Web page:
Testing for determinism

Apropos of nothing[1], here's a view on testing a complicated system for deterministic behaviour. The late, great John Conway proposed the rules for "Game of Life", an environment on an arbitrary-sized "chess board" where each square could be either alive or dead, and potentially change at every "tick" of a clock according to the following rules.

  1. Any live cell with two or three live neighbours survives.
  2. Any dead cell with three live neighbours becomes a live cell.
  3. All other live cells die in the next generation. Similarly, all other dead cells stay dead.
You'd think that this would be a very boring game, given such simple rules - but it in fact generates some very interesting behaviour. You find eternally iterating structures ("oscillators"), evolving structures that travel steadily across the board ("spaceships"), and even "glider guns" that fire a repeated sequence of spaceships.

Building a simulation of Conway's Game of Life is something of a rite of passage for programmers - doing it in a coding language new to the programmer generally shows that they have figured out the language enough to do interesting things. But how do they know that they have got it right? This is where "unit testing" comes into play.

Unit testing is a practice where you take one function F in your code, figure out what it should be doing, and write a test function that repeatedly calls F with specific inputs, and checks in each case that the output is what's expected. Simple, no? If F computes multiplication, you check that F(4,5)=20, F(0,10)=0, F(45,1)=45 etc.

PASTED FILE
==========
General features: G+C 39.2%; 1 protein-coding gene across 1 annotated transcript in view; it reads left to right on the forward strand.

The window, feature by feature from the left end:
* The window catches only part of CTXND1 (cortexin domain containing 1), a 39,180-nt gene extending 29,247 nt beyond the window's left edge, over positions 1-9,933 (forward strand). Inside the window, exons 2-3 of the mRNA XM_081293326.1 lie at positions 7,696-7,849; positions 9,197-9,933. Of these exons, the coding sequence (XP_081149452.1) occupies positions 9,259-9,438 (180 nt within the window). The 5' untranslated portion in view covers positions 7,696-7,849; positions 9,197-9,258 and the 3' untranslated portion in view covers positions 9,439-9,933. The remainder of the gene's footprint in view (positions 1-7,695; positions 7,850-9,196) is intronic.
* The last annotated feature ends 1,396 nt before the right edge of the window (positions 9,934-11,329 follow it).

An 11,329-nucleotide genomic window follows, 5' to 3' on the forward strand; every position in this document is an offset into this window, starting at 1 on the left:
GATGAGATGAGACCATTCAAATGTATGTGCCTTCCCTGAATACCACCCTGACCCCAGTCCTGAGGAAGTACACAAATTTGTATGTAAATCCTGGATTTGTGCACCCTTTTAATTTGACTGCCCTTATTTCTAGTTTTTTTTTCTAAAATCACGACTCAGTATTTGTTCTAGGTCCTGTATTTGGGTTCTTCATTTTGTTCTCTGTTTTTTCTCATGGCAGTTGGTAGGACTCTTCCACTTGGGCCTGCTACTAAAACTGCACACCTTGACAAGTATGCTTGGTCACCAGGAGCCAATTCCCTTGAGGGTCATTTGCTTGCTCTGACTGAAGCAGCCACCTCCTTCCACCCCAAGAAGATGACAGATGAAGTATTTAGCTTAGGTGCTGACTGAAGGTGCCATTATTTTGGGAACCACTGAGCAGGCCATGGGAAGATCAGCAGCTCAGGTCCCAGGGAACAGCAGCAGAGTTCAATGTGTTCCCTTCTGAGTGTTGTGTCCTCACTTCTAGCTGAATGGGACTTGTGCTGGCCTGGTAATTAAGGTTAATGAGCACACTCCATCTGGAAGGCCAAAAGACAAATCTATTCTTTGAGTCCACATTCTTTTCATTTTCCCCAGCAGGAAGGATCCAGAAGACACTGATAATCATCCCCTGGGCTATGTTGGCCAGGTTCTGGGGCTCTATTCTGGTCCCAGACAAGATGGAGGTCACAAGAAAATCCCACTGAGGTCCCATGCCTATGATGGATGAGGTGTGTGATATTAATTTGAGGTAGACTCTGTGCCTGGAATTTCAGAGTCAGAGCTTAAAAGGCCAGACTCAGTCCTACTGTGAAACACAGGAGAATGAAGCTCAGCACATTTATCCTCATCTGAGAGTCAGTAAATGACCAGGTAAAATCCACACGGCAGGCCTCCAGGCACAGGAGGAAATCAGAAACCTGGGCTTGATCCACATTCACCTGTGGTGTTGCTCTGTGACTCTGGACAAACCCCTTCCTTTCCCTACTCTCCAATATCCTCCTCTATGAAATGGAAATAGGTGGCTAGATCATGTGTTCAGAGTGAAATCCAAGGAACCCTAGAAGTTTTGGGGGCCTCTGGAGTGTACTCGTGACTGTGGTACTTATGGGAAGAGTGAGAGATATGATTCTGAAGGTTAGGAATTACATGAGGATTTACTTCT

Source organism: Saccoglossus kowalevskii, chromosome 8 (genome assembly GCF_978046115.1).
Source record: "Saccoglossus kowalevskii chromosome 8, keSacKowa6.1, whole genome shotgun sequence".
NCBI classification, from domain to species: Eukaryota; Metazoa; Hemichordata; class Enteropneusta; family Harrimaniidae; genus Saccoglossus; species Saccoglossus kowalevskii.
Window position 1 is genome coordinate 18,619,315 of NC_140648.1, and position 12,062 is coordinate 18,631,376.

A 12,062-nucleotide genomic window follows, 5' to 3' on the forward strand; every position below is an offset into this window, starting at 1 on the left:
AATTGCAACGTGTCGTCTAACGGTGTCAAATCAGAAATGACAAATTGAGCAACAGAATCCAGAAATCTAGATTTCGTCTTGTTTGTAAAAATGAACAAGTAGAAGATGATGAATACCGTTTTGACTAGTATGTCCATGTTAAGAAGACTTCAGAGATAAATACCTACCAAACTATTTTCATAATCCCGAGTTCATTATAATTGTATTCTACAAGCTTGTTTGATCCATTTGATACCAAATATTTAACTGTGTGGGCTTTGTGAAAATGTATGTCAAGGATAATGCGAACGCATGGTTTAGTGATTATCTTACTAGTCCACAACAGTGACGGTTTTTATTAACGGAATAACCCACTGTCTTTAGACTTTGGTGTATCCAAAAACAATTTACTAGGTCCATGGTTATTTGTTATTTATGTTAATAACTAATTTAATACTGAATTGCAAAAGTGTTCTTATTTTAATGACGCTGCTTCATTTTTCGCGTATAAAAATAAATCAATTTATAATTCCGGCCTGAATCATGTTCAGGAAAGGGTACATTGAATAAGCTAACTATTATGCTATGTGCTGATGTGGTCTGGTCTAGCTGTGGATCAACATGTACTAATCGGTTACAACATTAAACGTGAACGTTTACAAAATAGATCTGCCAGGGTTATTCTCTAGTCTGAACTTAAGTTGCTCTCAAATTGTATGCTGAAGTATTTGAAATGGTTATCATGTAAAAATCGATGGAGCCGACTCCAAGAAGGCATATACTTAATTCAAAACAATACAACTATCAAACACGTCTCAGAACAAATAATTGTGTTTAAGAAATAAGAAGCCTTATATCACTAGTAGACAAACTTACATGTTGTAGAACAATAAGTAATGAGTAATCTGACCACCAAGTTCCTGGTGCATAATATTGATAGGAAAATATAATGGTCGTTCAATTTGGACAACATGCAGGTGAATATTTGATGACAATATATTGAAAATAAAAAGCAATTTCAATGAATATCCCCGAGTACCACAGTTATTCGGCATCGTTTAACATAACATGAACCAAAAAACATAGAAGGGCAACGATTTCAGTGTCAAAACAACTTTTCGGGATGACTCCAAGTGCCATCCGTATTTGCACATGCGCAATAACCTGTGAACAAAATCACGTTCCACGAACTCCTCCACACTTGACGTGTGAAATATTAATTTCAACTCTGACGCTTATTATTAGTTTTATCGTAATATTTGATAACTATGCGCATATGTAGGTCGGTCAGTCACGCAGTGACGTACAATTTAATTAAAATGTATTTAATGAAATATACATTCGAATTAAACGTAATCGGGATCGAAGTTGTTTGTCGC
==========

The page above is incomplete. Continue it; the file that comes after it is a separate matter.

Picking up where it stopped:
Here's a unit test script. It's written in Go, for nerds, [2] but should be understandable based on function names to most people with some exposure to programming. First, you need to check the function that you've written to see whether two Life boards are equivalent, so you create empty 4x4, 4x5, 5x4 boards and see if your comparison function thinks they're the same.
(In Go, read "!" as "not", and "//" marks a comment which the computer will ignore but programmers can, and should, read)

  b1 := life.NewBoard(4,4)
  b2 := life.NewBoard(4,4)
  // These should be equivalent
  if ! life.AreEqual(b1,b2) {
     t.Error("blank 4x4 boards aren't the same")
  b3 := life.NewBoard(5,4)
  b4 := life.NewBoard(4,5)
  if life.AreEqual(b1,b3) {
    t.Error("different size boards are the same")
That's easy, but you also need to check that adding a live cell to a board makes it materially different:
  // Add in a block to b1 and compare with b2
  if life.AreEqual(b1,b2) {
    t.Error("one board has a block, blank board is equivalent")
  // Add the same block to b2 in same place, they should be equal
  if ! life.AreEqual(b1,b2) {
    t.Error("2 boards, same block, unequal")
This is helpful, but we still don't know whether that "block" (live cell) was added in the right place. What if a new block is always added at (2,3) rather than the coordinates specified? Our test above would still pass. How do we check for this failure case?

One of the spaceships in Life, termed a glider, exists in a 3x3 grid and moves (in this case) one row down and one column across every 4 generations. Because we understand this fundamental but fairly complex behaviour, we can build a more complicated test. Set up a 5x5 board, create a glider, and see if